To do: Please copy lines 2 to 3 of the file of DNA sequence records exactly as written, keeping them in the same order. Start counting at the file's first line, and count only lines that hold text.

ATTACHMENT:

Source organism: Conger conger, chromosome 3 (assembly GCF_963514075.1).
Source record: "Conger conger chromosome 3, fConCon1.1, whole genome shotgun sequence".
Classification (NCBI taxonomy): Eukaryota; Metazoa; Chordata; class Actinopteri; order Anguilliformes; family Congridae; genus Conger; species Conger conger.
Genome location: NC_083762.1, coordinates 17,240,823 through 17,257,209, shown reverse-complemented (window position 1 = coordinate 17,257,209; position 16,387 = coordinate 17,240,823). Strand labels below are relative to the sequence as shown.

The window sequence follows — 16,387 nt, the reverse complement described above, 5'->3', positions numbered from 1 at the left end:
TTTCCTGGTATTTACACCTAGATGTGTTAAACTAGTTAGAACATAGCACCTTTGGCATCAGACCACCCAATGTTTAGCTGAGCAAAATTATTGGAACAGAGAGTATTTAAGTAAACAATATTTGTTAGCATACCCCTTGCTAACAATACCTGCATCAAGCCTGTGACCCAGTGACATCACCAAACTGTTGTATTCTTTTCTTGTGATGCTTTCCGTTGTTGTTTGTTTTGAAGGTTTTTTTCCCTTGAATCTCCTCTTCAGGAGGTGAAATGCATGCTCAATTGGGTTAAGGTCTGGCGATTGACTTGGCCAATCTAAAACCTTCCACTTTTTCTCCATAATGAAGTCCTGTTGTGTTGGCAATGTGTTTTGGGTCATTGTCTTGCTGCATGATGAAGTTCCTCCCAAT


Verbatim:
Source record: "Conger conger chromosome 3, fConCon1.1, whole genome shotgun sequence".
Classification (NCBI taxonomy): Eukaryota; Metazoa; Chordata; class Actinopteri; order Anguilliformes; family Congridae; genus Conger; species Conger conger.